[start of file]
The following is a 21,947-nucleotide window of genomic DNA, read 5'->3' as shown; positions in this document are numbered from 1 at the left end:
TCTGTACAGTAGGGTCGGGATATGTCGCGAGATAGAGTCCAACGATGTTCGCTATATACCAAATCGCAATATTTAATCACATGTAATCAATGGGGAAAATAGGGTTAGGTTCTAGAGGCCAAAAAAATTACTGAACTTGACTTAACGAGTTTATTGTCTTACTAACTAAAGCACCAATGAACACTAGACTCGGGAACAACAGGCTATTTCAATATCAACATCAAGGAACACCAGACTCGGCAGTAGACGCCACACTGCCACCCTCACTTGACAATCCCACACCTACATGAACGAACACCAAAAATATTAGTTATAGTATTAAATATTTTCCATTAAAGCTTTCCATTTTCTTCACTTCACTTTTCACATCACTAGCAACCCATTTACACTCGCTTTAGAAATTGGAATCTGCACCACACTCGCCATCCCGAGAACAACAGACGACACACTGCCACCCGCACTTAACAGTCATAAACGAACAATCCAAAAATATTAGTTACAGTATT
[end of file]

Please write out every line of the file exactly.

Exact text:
The following is a 21,947-nucleotide window of genomic DNA, read 5'->3' as shown; positions in this document are numbered from 1 at the left end:
TCTGTACAGTAGGGTCGGGATATGTCGCGAGATAGAGTCCAACGATGTTCGCTATATACCAAATCGCAATATTTAATCACATGTAATCAATGGGGAAAATAGGGTTAGGTTCTAGAGGCCAAAAAAATTACTGAACTTGACTTAACGAGTTTATTGTCTTACTAACTAAAGCACCAATGAACACTAGACTCGGGAACAACAGGCTATTTCAATATCAACATCAAGGAACACCAGACTCGGCAGTAGACGCCACACTGCCACCCTCACTTGACAATCCCACACCTACATGAACGAACACCAAAAATATTAGTTATAGTATTAAATATTTTCCATTAAAGCTTTCCATTTTCTTCACTTCACTTTTCACATCACTAGCAACCCATTTACACTCGCTTTAGAAATTGGAATCTGCACCACACTCGCCATCCCGAGAACAACAGACGACACACTGCCACCCGCACTTAACAGTCATAAACGAACAATCCAAAAATATTAGTTACAGTATT